# Zulip Chat Archive

## Stream: new members

### Topic: heq to eq

#### Kyle Miller (Sep 20 2020 at 02:18):

Is the following provable? I suspect it isn't, but it would be nice to know one way or another.

```
inductive foo {α : Type} : α → Type
| mk (x : α) : foo x
example {α : Type} (x y : α) (h : foo.mk x == foo.mk y) : x = y :=
begin
sorry
end
```

#### Mario Carneiro (Sep 20 2020 at 03:24):

No it is not

#### Mario Carneiro (Sep 20 2020 at 03:37):

Here is a proof that it is consistently false:

```
def foo {α : Type} (x : α) : Type := unit
def foo.mk {α : Type} (x : α) : foo x := ()
def foo.cases_on {α : Type} {C : Π (a : α), foo a → Sort*} {a : α}
(n : foo a) (H : Π (x : α), C x (foo.mk x)) : C a n :=
by cases n; exact H a
theorem foo.beta {α : Type} {C : Π (a : α), foo a → Sort*} (a : α)
(H : Π (x : α), C x (foo.mk x)) : foo.cases_on (foo.mk a) H = H a := rfl
theorem not_foo_inj : ¬ ∀ {α : Type} (x y : α) (h : foo.mk x == foo.mk y), x = y
| H := by { cases H tt ff _, refl }
```

#### Kyle Miller (Sep 20 2020 at 03:58):

Thanks for the proof! This suggests that Reid's technique for heterogeneous equality (https://leanprover.zulipchat.com/#narrow/stream/113488-general/topic/heq.20alternative/near/210378589) is strictly better for types with indices in some contexts. In the example it was just `vector`

, and you can recover the length of a vector from one of its terms, but there are other inductive types like

```
inductive path {α : Type} (r : α → α → Prop) : α → α → Type
| nil {x : α} : path x x
| cons {x y z : α} (h : r x y) (p : path y z) : path x z
```

where being able to derive equalities on indices can be important. It seems your proof should carry over to two `nil`

entries being `heq`

not necessarily having equal `x`

values.

#### Mario Carneiro (Sep 20 2020 at 04:29):

Why would you want to compare `nil`

entries on different basepoints?

#### Mario Carneiro (Sep 20 2020 at 04:33):

I think it is best to pretend that heq doesn't exist. A type equality is sort of incomplete, because it contains the "elements are equal" part predicated on "indices are equal" that is not provided. Instead, as in that question, whenever you want to compare elements of different types you should tuple them up with the relevant indices to make it a homogeneous equality (not in Type). In the case of `path`

, that would be the type `\Sigma x y, path x y`

#### Mario Carneiro (Sep 20 2020 at 04:34):

Note that `<x, x, nil> = <y, y, nil> -> x = y`

is provable

#### Kyle Miller (Sep 20 2020 at 04:43):

One motivation for this question was to check I wasn't missing anything with `heq`

-- it seemed very underpowered and so, mostly out of curiosity, I asked this question. In the meantime, I've been using `\Sigma x y, path x y`

for equalities (well, I was first using Ried's method, but some universe variable considerations eventually made me move to sigma types, which you'd mentioned in the thread). The reason this came up was that I have two different ways of representing paths, and I wanted to show that they were equivalent. The composition of maps between these representations ends up with types that aren't definitionally equal to the original type (though they are equal) so I spent some time fruitlessly trying to get `heq`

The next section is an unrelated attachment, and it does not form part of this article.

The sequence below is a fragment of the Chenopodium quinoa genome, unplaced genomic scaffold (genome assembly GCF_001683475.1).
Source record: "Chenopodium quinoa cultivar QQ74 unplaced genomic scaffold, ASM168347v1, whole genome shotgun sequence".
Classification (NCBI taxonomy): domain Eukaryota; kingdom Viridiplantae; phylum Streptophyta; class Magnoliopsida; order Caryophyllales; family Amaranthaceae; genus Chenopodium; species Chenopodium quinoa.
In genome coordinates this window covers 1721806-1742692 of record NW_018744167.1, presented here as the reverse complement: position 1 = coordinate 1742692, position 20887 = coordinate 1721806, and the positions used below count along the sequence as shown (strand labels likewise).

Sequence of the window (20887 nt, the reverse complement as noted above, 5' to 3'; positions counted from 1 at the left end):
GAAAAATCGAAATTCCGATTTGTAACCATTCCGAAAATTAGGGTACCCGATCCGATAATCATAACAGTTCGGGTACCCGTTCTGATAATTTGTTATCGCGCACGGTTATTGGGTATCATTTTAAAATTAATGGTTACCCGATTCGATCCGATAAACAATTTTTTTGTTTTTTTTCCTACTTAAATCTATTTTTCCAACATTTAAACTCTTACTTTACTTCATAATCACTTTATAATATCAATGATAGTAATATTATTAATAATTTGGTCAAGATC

to work before thinking that it might not actually be provable.

It would be kind of cool if there were a `heqi`

, heterogeneous equality with indices, that could be automatically derived, perhaps given some subset of indices for a given inductive type.

#### Kenny Lau (Sep 20 2020 at 06:48):

Can we add an axiom `\forall (x : A) (y : B) (h : x == y), A = B`

?

#### Kyle Miller (Sep 20 2020 at 06:51):

Isn't that `type_eq_of_heq`

?

#### Kyle Miller (Sep 20 2020 at 06:52):

I don't know the type theory, other than the proof Mario gave, but it appears that type equality doesn't imply the indices for the types are equal. (No `congr`

for types.)

#### Kenny Lau (Sep 20 2020 at 06:59):

I don't understand what you mean. `bool = bool`

is provable but `ff == tt`

is provably false

#### Kenny Lau (Sep 20 2020 at 06:59):

what does index mean?

#### Kyle Miller (Sep 20 2020 at 07:05):

If I have the terminology right, in `path r x y`

from above, the `x`

and `y`

are indices, and `path r x y = path r x' y'`

doesn't imply `x = x'`

or `y = y'`

. Mario gave a disproof for my simple example.

(My understanding of the issue is that there is a model of type theory where you forget all the indices.)

#### Kyle Miller (Sep 20 2020 at 07:06):

(deleted)

#### Mario Carneiro (Sep 20 2020 at 08:31):

there is a model of type theory where all types with the same cardinality are equal, and that model violates most inductive type injectivity theorems

#### Kevin Buzzard (Sep 20 2020 at 09:42):

I found crazy assertions like this very hard to understand until I realised that we could have just defined int to be a type alias for nat but with some different definition of addition and multiplication and zero and 1.

#### Kyle Miller (Sep 21 2020 at 20:06):

Another related question: If two types are equal, there's the `cast`

function which gives a bijection between their terms, and if `h : α = β`

then `heq`

seems to be something like a natural transformation from `id`

to `cast h`

, where `α`

and `β`

are regarded as categories whose objects are their terms and morphisms are equalities. Are there models where `cast h`

is a non-trivial self-bijection? For example, `cast`

from `vector α (a + (b + c))`

to `vector α ((a + b) + c)`

?

Last updated: May 14 2021 at 22:15 UTC